Published Mar 11, 2016There are moments in Toronto's hip-hop scene that seem to be driven by half-hearted co-signs and the need for attention, but for Parma Court's Big Lean, neither seems too important. He first appeared on the Toronto hip-hop scene in 2010 with the release his debut mixtape, I'm Here Now, featuring production from Boi-1da and childhood friend Young Tony (now known to the world as OVO Hush).
"Me and Boi-1da met around the time he was working on [Drake's] So Far Gone," Big Lean tells Exclaim! "We had mutual friends, I was rapping and he made beats, so we connected. I got a few beats from him and from then we built a relationship. Since then he's been like a brother to me."
Fast-forward to 2016, and Big Lean has an impressive group of features under his belt: Sizzla, Chinx Drugz, Juelz Santana, Juicy J and even Chief Keef, all of which were simply acquired through his unpretentious networking skills.
Big Lean also has an additional three projects under his belt, including his 2015 release, Enough Is Enough, which served as an essential building block in his career. "The goal was to make more noise in the city, but also to separate myself from the rest of the other artists, especially when it comes to quality of music and work ethic," he says.
Becoming a rapper was never Big Lean's intention. After the passing of his friend Blitz, another Parma Court rapper, Big Lean decided to carry on his friend's legacy and take music seriously. This past December, Big Lean's personal life would take another hit when his friend Lotto Max, also known to be the glue that held Lean's Da Degrees crew together, was shot and killed in broad daylight in Toronto's downtown core.
Despite the glitz and glamour of studio sessions with Nipsey Hussle, video shoots in Miami and even the recent OVO Sound Radio premiere of "Wavy," the humbling aura surrounding Big Lean's voice is rooted in his want to simply make the important people around him proud, and carry on the legacies of those before him.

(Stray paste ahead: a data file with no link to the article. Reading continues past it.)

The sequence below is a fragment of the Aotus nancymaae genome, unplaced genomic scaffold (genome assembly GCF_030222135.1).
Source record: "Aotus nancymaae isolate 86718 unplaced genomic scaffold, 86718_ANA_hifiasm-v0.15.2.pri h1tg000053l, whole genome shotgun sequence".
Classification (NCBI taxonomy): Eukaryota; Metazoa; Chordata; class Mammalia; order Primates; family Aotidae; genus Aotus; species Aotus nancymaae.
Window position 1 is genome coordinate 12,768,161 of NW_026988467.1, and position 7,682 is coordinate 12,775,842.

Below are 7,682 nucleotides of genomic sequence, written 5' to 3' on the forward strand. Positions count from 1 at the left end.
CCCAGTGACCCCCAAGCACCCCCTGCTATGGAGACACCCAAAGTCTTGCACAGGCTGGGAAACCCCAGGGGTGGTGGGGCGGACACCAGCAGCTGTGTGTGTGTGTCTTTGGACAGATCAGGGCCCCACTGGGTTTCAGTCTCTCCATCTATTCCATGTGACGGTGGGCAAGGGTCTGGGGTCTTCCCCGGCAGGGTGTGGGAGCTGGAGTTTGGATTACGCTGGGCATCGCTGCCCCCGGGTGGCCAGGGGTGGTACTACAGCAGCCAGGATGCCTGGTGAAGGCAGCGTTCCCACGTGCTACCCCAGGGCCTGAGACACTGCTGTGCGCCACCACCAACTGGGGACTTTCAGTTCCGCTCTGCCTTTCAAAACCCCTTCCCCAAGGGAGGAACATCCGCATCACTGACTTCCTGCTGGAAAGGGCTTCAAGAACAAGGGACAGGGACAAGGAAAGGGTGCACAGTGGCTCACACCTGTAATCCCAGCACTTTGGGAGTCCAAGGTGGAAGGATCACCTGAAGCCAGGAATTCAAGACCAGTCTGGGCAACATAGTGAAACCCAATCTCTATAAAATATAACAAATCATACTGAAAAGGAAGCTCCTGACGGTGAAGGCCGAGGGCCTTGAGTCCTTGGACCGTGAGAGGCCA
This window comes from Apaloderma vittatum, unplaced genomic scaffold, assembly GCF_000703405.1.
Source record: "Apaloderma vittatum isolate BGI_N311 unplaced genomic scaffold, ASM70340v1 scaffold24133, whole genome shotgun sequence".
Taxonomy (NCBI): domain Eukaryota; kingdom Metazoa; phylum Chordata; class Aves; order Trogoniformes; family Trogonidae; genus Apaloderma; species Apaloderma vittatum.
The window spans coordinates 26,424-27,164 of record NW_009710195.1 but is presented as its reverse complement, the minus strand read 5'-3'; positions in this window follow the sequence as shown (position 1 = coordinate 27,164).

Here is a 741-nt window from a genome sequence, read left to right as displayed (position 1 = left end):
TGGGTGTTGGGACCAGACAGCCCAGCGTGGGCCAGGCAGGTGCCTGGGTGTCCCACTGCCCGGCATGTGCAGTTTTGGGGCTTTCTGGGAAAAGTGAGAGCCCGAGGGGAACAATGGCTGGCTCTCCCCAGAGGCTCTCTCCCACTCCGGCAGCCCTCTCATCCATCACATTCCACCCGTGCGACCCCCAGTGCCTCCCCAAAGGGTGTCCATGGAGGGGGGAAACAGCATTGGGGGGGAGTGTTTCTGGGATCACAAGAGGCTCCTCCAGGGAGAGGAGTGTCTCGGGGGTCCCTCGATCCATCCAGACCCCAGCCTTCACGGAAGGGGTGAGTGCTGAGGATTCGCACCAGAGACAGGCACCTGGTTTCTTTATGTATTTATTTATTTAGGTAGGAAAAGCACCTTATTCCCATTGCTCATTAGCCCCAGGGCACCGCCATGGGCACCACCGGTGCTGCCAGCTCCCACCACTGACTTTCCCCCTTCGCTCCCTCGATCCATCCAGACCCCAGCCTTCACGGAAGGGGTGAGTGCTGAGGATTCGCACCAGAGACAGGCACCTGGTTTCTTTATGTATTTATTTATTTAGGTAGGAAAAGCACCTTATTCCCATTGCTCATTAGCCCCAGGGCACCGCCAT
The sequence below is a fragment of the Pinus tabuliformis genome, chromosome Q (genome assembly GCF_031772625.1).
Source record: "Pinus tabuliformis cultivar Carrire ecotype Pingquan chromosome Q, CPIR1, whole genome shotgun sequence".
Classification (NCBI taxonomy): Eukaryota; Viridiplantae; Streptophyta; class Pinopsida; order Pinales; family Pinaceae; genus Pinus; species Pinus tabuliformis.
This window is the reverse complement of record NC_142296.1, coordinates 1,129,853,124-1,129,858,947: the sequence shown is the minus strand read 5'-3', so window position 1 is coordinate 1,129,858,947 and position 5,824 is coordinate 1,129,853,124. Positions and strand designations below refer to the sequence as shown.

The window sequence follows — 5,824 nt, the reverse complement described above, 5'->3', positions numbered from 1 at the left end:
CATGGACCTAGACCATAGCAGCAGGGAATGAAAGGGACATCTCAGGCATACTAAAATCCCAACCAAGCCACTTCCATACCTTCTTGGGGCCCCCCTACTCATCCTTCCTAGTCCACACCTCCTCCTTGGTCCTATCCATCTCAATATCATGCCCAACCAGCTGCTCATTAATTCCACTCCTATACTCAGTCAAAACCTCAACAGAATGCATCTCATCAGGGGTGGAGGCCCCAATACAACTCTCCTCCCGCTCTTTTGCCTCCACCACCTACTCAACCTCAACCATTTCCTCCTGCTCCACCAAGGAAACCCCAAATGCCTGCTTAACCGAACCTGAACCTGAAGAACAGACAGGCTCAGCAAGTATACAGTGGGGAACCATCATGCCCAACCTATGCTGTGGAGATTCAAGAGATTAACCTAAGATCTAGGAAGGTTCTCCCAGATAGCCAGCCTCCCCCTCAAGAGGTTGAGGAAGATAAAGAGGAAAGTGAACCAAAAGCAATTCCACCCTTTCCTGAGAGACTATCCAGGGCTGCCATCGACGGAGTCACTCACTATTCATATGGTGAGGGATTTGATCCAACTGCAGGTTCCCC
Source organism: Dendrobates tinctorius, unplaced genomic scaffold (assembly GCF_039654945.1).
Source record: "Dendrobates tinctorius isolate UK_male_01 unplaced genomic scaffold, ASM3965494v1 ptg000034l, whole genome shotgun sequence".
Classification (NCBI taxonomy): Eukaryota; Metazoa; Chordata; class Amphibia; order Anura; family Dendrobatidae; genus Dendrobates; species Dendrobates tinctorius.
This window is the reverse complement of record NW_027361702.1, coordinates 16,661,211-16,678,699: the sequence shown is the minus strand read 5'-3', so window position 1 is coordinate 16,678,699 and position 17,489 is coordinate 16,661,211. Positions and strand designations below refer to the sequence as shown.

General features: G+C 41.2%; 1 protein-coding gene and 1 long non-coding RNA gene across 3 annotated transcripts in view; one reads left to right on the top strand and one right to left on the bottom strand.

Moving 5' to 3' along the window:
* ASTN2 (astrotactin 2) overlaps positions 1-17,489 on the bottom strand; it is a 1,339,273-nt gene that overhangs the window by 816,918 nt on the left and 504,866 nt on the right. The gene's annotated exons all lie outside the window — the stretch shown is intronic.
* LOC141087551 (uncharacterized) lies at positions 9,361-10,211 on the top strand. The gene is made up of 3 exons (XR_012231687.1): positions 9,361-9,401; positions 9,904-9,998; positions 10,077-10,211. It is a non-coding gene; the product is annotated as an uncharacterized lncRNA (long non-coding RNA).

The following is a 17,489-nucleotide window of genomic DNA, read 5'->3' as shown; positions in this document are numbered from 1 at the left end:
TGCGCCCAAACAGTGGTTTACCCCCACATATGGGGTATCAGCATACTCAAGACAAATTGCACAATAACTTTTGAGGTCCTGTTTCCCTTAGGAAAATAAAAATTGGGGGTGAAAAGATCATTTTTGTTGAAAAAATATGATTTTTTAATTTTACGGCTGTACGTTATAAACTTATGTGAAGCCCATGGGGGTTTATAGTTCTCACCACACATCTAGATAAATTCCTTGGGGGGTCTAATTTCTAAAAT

"There've been some people coming out the woodwork. But a lot of these people been watching us for years now and they're not surprised because they seen us grinding this hard from day one. Honestly, the city has always gravitated to our movement and know that it's going to be our time any minute now."
When asked about why the co-sign in Toronto matters so much, he responds, "That's because of how the city was built." But with aspirations of headlining his first show, as well as creating a label for Da Degrees, Big Lean is determined to create an environment with a "for us, by us" mentality.
"I don't wrong any artist thinking that's the way to do it, because nothing's wrong with the co-sign, but I also respect the ground up way of doing things and so do a lot of others — and that's what we represent."
So does he think he's an underdog in the city? "Yeah," he responds. "But I'm also a strong believer in when it's my time, it'll be my time."
Have a listen to "Wavy" below.